Background: Exposure to far-field radiofrequency electromagnetic fields (RF-EMF) has raised public concerns in recent decades. However, it is not known if individuals’ perception towards the health risks of RF-EMF is dependent on their knowledge of the objectively measured personal RF-EMF exposure levels. Objectives: This pilot study aimed to demonstrate the feasibility of objectively measuring personal RF-EMF exposure from mobile phone base stations (MPBS) and to determine if the risk perception of people to the potential health risk of exposure to RF-EMF from MPBS is dependent on their knowledge of personal RF-EMF exposure levels. Design: An experimental study was conducted in 383 adults, recruited in Melbourne, Australia. Participants were randomized to one of the three groups: 1) basic information group who were provided with basic information about RF-EMF to read prior to completing a risk perception assessment questionnaire; 2) precautionary group who were provided with an information pack which included precautionary messages; and 3) personal exposure measurement group who were provided with a summary of their quantitative RF-EMF exposure from MPBS. The same basic information about RF-EMF was also given to the precautionary and personal exposure measurement groups. Results: Participants had a mean (± SD) age of 36.9 ± 12.5 years; 66.7% were women. Overall, 44.1% had noticed an MPBS in their neighbourhood. The mean (SD) values (from 1 to 7) for risk perceptions to RF-EMF from MPBS were 4.02 (1.67) for basic information, 3.82 (1.62) for precautionary messages, and 3.97 (1.72) for the personal exposure measurement groups. These differences were not statistically significant. Nevertheless, the personal exposure measurement group were more confident that they could protect themselves from RF-EMF than the precautionary or basic information groups. Conclusion: Our findings suggest that providing people with personal RF-EMF exposure measurements may not affect their perceived risk from MPBS, but increase their confidence in protecting themselves.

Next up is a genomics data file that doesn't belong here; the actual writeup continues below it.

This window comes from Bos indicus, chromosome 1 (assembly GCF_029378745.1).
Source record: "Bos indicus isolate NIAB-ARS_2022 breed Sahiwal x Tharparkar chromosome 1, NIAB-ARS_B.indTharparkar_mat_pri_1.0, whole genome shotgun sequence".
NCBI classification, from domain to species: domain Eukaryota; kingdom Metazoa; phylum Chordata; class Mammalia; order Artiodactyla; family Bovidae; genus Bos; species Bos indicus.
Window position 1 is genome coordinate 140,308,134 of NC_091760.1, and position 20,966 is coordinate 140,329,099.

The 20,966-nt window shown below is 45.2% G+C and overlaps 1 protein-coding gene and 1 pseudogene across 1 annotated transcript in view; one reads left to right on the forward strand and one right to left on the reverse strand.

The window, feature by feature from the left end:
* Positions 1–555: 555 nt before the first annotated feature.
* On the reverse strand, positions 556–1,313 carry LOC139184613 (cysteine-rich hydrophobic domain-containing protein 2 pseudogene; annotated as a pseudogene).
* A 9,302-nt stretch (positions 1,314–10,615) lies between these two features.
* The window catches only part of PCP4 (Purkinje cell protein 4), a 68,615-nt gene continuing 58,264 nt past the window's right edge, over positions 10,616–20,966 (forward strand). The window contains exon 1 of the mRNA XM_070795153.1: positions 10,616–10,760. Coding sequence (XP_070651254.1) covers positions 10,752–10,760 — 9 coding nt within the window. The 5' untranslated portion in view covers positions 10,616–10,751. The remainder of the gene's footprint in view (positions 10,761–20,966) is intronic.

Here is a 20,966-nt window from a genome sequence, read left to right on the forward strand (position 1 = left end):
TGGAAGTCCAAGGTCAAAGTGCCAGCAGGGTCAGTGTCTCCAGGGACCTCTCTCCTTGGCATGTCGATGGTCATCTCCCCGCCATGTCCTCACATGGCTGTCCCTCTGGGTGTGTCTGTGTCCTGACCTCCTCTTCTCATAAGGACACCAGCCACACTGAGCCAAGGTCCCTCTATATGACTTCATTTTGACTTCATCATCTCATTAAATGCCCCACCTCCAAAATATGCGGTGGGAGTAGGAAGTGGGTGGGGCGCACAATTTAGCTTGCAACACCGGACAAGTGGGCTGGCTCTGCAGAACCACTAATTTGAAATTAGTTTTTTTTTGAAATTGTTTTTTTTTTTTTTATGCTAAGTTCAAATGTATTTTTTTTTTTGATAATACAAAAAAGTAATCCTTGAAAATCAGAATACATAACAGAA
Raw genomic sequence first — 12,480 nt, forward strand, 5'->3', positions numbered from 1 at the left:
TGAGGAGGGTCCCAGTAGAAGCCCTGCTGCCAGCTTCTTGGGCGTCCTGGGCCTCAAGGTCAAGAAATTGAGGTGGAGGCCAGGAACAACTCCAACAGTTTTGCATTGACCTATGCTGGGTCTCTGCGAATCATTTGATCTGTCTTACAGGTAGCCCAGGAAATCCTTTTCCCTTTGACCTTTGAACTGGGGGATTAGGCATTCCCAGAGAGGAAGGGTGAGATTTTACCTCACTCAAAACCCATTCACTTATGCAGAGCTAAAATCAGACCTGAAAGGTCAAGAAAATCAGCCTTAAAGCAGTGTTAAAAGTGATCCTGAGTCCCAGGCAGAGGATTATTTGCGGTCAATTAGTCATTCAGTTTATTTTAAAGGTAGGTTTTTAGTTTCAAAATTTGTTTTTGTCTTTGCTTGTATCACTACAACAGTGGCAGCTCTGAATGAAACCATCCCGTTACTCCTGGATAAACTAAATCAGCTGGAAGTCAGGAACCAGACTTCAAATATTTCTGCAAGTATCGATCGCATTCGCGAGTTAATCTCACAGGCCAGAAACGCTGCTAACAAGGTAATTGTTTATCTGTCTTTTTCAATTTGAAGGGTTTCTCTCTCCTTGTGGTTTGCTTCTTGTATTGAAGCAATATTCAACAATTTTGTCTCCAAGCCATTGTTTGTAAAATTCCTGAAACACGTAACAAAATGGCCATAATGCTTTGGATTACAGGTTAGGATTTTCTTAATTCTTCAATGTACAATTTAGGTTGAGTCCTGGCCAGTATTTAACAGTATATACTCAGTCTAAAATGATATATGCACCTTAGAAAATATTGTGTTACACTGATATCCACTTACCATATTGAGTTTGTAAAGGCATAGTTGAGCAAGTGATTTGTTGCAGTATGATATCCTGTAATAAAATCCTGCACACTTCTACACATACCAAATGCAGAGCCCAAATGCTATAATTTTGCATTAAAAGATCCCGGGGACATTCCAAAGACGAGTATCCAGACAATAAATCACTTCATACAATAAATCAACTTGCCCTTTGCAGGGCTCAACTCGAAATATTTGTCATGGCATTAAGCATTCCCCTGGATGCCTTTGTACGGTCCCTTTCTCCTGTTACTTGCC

- Mobile phone base stations
- Personal exposure
- Personal measurements
- Radiofrequency electromagnetic fields
- Risk perception